how to foster
relationships with donors

 

Think about your own friendships and relationships that you have. How did you get there with that person? What makes the two of you close? The thing that makes my besties my besties is that joke we have about  the song Rumor Has It by Adele, late-night talks about whether gelato is better than ice cream, how to stop world hunger, and just being there after a bad day of work. Basically, it’s sharing quality time together to create those moments. 

In order to foster quality relationships with donors, follow the same recipe as you do with your closest friends: be authentic, be yourself, listen, and share.

Practical things you can do to foster a relationship with a donor:

  1. Prepare. Do some research into who you want to foster a relationship with. Ask a mutual friend some questions first so you are prepared. Looking on Facebook and other social media platforms for interests and hobbies wouldn’t hurt either. Would they have any interest in the mission of your organization? (What if they are passionate about music and not animals?) This would be great to know before meeting so you can use your time and their time well.

     

  2. Spend time with him/her. Developing a friendship/relationship takes time – even years. But they all start somewhere. Start small and invite them to have coffee. As the relationship progresses, invite them to  a concert or have them over for a barbeque to meet the family. Get to know them. These are the moments when memories and inside jokes are created. This is what friendships are made of.

     

  3. Remember important dates. Birthdays, anniversaries, the day they brought their puppy home, or the death of a loved one, are often  brought up in conversation. Take a mental note. Send a card, flowers, or whatever is appropriate according to the relationship you have. You could even send a text or make a call on those days to tell them you are thinking about them.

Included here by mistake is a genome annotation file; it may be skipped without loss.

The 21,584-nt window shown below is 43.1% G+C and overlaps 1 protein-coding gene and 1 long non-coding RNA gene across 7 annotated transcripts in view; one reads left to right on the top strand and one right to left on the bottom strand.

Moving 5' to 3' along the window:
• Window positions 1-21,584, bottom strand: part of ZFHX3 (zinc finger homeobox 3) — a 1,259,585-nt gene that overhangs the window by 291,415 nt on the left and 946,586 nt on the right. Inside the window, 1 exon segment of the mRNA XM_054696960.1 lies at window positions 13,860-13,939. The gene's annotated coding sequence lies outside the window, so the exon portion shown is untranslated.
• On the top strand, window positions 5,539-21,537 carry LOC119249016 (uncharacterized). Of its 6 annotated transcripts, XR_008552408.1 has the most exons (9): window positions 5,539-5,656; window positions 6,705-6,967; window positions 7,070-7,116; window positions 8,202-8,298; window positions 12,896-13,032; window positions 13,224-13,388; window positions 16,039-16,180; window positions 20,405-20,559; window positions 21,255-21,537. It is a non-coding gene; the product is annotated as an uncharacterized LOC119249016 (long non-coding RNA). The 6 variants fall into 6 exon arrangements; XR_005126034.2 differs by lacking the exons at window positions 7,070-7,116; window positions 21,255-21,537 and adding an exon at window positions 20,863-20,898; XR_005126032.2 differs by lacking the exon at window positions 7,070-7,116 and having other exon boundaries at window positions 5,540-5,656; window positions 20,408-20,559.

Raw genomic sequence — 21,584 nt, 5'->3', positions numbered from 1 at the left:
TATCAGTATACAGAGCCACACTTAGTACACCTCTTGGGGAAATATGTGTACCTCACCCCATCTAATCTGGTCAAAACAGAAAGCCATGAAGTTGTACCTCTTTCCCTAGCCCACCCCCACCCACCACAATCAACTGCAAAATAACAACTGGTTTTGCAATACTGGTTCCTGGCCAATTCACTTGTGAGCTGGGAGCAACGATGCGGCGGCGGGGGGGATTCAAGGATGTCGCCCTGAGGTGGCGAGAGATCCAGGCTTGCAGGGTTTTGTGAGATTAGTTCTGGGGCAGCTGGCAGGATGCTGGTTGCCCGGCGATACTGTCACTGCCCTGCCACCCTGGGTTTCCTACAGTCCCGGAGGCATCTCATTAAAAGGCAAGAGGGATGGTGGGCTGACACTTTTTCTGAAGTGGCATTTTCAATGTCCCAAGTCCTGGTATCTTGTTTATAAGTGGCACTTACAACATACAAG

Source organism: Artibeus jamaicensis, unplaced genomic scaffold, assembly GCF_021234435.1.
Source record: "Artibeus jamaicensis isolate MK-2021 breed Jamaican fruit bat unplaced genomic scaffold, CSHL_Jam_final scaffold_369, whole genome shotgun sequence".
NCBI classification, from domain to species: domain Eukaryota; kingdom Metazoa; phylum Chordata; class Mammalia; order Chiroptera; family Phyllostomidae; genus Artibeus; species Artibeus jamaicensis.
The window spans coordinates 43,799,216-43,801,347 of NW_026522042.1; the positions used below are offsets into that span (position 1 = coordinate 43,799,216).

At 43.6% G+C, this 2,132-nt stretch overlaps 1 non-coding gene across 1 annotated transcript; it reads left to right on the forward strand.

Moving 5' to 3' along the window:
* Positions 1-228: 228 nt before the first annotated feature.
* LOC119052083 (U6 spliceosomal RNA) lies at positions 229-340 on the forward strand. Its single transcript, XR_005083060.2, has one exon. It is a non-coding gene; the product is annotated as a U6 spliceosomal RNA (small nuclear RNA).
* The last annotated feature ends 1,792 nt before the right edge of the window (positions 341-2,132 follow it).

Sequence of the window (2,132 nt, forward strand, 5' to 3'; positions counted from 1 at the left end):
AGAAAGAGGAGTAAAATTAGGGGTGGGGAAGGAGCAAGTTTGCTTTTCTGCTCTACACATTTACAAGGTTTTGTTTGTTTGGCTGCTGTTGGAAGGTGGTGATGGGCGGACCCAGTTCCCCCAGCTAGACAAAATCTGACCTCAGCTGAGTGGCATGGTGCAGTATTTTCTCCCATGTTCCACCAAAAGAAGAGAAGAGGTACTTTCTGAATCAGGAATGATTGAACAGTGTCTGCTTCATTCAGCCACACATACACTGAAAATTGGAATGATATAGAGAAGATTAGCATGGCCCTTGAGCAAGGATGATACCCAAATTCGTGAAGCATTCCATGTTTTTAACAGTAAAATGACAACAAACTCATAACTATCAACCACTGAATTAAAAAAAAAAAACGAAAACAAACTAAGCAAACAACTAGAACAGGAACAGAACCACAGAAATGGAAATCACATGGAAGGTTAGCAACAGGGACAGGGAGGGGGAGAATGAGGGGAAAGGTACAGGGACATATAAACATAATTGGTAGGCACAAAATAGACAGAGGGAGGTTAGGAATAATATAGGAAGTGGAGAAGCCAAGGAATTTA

Tips

  1. Love of the mission. Make sure you are meeting with people for the right reasons: Love of the mission. If you truly are passionate about the mission of your nonprofit, it will show naturally. If you are struggling with the organization’s mission, perhaps you should take time to reflect on why that is and whether or not it is the right fit for you. We are all passionate about something and sometimes discovering it takes time.

     

  2. Be authentic. People are smart. They can smell a fake from a mile away. They know whether or not you are being yourself and truly care about them as a human being. Check yourself before diving into a new relationship. Sometimes this means taking time to reflect on who you are about to meet with, why you love what you do, and putting together some talking point so you are prepared.

     

  3. Hit or miss. There will be moments when your personality doesn’t mesh with a potential donor. It happens. This may be a moment to step aside and introduce them to someone else that may be a better fit to spend time with them. This is a situation you will have to read and be humble enough to make that call. For the good of the mission, right?

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